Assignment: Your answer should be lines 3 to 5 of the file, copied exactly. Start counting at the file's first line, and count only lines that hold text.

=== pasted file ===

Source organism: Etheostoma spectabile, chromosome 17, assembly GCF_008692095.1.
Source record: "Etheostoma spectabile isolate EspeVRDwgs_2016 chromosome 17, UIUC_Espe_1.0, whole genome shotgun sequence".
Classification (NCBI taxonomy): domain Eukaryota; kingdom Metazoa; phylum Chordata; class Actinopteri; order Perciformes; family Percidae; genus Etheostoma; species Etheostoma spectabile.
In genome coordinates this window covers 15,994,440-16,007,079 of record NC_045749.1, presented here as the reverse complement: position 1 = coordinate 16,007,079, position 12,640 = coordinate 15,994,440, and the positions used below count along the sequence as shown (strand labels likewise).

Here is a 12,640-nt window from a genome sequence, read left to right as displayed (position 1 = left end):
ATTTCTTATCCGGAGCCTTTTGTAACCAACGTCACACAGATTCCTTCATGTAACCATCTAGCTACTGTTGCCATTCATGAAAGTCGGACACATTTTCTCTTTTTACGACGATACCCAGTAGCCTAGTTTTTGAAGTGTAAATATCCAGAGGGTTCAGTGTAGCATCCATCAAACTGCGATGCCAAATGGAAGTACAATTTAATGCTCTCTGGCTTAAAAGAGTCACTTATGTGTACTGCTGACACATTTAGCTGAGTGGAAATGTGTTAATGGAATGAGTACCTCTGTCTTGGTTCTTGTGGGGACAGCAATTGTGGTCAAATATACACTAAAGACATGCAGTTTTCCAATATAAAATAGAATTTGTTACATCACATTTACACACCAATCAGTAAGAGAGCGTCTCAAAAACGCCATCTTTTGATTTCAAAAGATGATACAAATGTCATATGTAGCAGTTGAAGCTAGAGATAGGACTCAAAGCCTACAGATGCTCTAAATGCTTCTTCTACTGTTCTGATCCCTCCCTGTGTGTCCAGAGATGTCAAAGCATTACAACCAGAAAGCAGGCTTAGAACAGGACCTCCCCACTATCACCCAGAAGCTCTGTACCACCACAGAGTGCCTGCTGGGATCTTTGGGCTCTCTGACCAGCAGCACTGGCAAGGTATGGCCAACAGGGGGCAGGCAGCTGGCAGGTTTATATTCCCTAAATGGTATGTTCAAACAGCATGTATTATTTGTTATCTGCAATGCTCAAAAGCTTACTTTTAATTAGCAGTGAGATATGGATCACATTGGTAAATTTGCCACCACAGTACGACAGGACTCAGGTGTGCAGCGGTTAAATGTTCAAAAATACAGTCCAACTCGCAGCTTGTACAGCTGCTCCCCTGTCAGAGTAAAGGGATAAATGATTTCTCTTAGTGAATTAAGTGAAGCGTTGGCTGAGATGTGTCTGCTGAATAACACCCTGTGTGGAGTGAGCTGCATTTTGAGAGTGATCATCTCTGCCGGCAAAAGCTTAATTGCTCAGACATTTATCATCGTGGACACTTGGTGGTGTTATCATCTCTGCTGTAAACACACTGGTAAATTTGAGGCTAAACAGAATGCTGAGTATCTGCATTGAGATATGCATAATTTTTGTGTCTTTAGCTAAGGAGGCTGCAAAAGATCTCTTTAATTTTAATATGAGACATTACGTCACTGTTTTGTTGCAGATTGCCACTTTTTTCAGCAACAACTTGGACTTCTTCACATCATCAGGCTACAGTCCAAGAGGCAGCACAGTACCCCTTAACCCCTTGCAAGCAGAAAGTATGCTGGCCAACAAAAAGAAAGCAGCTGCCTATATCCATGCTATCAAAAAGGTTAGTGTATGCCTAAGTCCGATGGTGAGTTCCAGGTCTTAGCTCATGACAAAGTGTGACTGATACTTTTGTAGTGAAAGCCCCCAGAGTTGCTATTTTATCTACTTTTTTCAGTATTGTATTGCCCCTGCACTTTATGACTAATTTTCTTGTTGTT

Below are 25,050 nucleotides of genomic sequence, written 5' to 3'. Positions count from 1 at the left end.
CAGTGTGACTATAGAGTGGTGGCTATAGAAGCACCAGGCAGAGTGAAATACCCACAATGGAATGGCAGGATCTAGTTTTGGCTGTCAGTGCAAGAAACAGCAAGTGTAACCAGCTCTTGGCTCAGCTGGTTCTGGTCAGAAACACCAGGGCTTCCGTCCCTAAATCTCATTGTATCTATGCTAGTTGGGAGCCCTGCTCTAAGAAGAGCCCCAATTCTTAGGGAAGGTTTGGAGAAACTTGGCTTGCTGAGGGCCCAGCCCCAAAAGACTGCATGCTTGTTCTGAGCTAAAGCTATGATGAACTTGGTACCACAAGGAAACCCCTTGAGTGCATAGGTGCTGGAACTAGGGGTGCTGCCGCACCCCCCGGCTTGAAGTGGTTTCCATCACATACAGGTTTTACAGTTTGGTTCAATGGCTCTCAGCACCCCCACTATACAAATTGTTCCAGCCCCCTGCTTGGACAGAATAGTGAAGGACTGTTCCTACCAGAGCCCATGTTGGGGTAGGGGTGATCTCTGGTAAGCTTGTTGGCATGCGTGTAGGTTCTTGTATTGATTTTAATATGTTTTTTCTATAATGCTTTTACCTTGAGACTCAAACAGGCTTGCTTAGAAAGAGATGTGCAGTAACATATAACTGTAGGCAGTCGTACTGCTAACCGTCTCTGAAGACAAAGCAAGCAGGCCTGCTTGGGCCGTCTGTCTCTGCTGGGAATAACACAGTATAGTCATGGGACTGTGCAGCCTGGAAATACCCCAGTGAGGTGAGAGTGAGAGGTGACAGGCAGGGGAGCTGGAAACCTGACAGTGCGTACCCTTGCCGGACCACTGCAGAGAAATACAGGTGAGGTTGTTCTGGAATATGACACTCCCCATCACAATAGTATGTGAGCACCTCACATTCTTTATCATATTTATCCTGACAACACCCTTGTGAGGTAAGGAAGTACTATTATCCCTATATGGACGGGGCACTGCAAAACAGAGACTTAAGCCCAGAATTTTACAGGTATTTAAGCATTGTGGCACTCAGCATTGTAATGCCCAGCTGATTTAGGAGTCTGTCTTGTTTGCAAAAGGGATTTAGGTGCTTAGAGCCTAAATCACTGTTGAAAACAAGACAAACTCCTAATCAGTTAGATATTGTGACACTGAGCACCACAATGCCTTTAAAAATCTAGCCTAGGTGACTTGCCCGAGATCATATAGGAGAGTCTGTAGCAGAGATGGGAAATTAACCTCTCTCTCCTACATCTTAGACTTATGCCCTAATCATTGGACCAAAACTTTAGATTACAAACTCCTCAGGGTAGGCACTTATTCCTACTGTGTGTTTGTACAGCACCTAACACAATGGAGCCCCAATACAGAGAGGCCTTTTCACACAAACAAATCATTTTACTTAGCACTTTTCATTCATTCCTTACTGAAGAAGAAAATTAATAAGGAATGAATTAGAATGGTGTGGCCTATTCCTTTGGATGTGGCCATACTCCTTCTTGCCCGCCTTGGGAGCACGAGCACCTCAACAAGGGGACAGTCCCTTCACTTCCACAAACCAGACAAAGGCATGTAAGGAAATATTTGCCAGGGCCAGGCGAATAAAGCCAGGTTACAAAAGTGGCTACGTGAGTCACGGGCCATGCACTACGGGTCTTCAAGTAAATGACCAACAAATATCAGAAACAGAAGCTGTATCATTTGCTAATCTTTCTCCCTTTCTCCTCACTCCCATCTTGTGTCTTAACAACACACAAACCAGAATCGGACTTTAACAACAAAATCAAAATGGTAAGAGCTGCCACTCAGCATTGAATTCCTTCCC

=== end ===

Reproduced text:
Classification (NCBI taxonomy): domain Eukaryota; kingdom Metazoa; phylum Chordata; class Actinopteri; order Perciformes; family Percidae; genus Etheostoma; species Etheostoma spectabile.
In genome coordinates this window covers 15,994,440-16,007,079 of record NC_045749.1, presented here as the reverse complement: position 1 = coordinate 16,007,079, position 12,640 = coordinate 15,994,440, and the positions used below count along the sequence as shown (strand labels likewise).

Here is a 12,640-nt window from a genome sequence, read left to right as displayed (position 1 = left end):